Wednesday, 08 March 2017
Pupils from Westhoughton High School joined Boys’ and Girls’ Division students for an afternoon conference focused on community action. The aim of this event was to discuss the positives of volunteering, how best to create an environment where engagement with the local community is a part of school life, and how these values continue into adulthood to create civic-minded citizens.
Boys’ Division Headmaster Philip Britton welcomed delegates and introduced the afternoon’s guest speakers: entrepreneur and philanthropist Sufyan Ismail, Dr Iain Britton, the Head of the Centre for Citizens in Policing at the University of Northampton, and Paul Rankin, the Assistant Director of Bolton Council Children’s Services with responsibility for youth services. Mr Britton noted that many of the pupils in attendance were already involved in Community Action, but expressed the hope that the event would allow discussion of how schools and even the local authority could provide further support to pupils and create more opportunities for volunteering in the future.
Sufyan Ismail then opened the conference with a case study based on his own experience of moving from high finance to voluntary work. Since graduating from the University of Manchester, Sufyan has built numerous businesses specialising in financial services, private equity and real estate, which have in turn won varied awards. However, in 2014, he formally retired from full-time business to focus on more time on philanthropic work, engaging with the community and helping the elderly. As well as describing his personal journey and the importance of volunteering to him, he offered pupils five lessons that he has learned over the course of his life and career.
Delegates then split into smaller groups and moved through a series of three discussions based on individual volunteering stories. Bolton School pupils shared their personal experiences of volunteering at the Hospice, working with young people in schools, and experiencing NCS (National Citizen Service) as a starting point for conversation. Following presentations from pupils about their involvement with community action, all of the delegates were encouraged to share their stories and ask one another questions as well as talking about what volunteering means to them.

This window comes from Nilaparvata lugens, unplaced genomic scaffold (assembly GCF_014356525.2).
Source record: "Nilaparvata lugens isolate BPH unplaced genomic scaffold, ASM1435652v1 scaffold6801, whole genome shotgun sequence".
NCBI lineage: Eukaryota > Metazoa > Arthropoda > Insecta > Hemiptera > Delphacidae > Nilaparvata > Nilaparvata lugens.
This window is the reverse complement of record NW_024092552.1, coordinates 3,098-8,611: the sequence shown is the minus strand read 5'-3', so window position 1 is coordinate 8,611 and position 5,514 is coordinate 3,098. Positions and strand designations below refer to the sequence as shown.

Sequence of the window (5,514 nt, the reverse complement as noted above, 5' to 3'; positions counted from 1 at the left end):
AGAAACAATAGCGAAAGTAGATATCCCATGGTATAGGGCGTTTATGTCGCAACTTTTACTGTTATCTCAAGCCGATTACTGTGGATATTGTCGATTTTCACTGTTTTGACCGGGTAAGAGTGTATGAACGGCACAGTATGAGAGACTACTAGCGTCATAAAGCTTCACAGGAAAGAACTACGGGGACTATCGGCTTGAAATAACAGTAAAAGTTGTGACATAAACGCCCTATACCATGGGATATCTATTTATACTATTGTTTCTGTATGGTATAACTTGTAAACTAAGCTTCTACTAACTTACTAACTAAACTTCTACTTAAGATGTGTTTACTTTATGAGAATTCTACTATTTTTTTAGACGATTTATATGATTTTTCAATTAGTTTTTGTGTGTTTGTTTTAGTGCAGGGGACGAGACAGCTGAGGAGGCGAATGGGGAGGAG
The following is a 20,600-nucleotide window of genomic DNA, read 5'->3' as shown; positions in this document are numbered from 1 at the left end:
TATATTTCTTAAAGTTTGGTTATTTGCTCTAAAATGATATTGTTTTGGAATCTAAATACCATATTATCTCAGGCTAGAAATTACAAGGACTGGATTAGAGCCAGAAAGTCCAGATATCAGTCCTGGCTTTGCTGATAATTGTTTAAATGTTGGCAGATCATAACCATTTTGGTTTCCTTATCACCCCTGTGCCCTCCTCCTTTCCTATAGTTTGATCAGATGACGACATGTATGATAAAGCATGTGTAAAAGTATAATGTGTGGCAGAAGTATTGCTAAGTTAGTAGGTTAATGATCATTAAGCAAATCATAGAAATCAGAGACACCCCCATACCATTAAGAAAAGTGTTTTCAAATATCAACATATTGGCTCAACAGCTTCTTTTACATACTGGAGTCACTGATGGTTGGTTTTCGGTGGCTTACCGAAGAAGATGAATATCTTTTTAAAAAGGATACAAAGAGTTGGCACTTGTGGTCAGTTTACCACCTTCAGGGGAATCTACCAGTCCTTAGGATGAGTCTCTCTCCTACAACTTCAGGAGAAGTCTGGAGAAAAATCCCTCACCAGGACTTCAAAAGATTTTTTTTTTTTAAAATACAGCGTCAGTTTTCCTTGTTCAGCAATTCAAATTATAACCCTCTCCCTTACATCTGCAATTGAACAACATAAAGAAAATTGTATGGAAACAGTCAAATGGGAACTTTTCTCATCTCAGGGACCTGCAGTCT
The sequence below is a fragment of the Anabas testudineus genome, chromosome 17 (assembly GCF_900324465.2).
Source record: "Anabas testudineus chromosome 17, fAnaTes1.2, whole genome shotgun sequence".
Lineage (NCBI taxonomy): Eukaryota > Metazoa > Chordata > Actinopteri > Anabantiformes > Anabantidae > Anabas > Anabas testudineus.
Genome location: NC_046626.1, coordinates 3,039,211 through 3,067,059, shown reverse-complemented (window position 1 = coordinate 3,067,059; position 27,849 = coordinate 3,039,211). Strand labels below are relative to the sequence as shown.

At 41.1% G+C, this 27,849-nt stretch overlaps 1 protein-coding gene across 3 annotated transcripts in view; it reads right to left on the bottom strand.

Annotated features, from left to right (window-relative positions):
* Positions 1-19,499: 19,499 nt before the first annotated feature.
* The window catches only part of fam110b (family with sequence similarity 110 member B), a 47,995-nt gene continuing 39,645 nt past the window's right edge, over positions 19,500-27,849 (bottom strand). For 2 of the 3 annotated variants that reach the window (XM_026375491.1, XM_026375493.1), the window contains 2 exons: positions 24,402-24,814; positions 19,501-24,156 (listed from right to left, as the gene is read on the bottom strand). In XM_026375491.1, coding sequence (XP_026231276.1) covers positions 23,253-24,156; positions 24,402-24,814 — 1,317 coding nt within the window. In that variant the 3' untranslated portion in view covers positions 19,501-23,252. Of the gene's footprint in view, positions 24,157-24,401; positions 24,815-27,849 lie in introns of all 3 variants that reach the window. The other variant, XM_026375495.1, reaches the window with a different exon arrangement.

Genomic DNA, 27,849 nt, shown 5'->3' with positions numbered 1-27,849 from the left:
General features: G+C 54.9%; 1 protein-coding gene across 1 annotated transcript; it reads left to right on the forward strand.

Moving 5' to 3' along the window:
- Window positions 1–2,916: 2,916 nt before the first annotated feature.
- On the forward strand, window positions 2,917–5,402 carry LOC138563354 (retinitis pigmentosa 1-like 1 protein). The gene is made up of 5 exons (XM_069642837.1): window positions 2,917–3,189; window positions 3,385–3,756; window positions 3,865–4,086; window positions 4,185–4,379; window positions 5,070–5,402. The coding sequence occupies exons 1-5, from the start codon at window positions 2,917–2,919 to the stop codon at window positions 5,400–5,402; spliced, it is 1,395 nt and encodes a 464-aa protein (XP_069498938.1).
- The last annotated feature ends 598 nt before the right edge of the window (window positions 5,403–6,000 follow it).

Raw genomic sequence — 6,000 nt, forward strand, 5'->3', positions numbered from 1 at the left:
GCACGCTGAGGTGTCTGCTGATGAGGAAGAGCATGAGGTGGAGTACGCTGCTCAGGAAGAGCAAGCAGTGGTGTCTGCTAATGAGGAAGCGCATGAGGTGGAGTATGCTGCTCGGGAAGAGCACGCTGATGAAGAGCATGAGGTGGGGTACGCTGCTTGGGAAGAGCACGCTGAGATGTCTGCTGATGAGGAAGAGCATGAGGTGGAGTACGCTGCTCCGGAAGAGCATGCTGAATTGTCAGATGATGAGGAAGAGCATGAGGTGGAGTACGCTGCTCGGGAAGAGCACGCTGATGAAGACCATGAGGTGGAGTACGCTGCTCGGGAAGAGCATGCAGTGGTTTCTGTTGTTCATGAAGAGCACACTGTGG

Dr Iain Britton gave the next presentation, which was about how police forces use special constables: a form of adult volunteers. Iain has studied Special Constables and Police Support Volunteers in many UK forces, and also undertaken national and international research work. His talk also discussed why adults volunteer and their impact in the police force.
Finally, delegates were invited to join Paul Rankin from Bolton Council for a round-table discussion on how best to support and facilitate the growth of the habit of community action in schools. Paul gave delegates an overview of Bolton Vision, which is the council’s planned approach to providing all the services needed in the local area. Pupils were invited to share their views and ideas, to be fed back into the Bolton Vision process.
The conference continued later in the afternoon with sessions tailored towards the wider educational issue of partnerships between independent and state schools, with a sharp focus on ‘Measuring what matters – evaluating the impact of school partnerships’. This formed the second national Schools Together meeting, and the first to be held in the north of England.
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